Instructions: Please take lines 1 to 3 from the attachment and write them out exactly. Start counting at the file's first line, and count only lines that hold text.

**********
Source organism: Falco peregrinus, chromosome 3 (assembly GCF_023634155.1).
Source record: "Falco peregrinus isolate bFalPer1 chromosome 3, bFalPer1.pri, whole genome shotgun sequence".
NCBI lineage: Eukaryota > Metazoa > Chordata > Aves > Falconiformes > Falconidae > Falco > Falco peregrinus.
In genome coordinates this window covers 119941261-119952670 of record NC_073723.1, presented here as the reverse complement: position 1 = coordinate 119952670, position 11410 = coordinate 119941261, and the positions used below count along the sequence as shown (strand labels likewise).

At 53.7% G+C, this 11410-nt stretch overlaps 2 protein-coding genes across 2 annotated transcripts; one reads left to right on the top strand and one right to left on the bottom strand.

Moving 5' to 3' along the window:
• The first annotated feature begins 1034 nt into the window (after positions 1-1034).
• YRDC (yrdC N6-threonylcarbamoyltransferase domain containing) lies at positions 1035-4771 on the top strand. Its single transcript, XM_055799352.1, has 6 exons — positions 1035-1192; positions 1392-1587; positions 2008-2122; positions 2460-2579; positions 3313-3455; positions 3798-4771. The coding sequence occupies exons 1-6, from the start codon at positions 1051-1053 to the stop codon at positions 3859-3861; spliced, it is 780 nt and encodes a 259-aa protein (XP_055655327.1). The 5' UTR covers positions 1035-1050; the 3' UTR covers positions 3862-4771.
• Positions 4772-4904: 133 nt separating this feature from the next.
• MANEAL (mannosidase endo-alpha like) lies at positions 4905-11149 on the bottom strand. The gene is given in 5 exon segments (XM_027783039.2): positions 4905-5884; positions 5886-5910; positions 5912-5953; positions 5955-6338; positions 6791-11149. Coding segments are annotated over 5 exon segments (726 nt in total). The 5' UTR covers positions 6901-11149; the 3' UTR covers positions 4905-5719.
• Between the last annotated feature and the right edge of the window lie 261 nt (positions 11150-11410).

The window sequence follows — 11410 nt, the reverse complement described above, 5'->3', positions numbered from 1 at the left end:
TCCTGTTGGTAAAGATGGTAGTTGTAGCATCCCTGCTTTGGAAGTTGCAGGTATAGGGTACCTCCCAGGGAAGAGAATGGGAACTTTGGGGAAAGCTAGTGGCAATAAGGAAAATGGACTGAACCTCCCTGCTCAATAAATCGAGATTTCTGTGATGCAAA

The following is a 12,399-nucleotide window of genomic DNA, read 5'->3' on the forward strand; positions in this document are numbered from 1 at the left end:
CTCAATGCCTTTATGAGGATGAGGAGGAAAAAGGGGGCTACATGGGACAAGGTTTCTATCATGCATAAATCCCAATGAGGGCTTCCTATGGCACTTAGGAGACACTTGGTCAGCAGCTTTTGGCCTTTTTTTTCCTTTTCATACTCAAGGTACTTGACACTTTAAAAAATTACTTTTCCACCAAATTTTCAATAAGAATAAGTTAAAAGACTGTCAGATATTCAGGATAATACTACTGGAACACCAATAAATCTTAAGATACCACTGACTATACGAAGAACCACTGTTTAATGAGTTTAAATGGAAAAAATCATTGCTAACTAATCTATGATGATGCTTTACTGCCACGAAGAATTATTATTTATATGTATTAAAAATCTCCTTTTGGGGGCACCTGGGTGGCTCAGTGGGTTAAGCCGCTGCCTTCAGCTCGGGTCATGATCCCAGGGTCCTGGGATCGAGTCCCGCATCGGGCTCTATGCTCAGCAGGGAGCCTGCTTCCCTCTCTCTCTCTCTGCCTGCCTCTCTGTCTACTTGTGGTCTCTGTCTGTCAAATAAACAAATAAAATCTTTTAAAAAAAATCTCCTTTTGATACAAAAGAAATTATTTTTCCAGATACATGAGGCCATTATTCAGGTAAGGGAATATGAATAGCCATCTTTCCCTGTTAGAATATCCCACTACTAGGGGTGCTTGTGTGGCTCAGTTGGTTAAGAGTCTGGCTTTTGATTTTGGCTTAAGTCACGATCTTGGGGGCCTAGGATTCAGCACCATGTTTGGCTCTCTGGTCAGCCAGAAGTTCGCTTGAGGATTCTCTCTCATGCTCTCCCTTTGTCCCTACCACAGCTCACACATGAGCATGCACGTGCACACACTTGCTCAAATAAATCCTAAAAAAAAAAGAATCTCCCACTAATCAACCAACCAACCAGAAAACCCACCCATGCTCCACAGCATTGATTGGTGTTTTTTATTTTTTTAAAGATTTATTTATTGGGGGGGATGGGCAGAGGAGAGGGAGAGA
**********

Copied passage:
Source organism: Falco peregrinus, chromosome 3 (assembly GCF_023634155.1).
Source record: "Falco peregrinus isolate bFalPer1 chromosome 3, bFalPer1.pri, whole genome shotgun sequence".
NCBI lineage: Eukaryota > Metazoa > Chordata > Aves > Falconiformes > Falconidae > Falco > Falco peregrinus.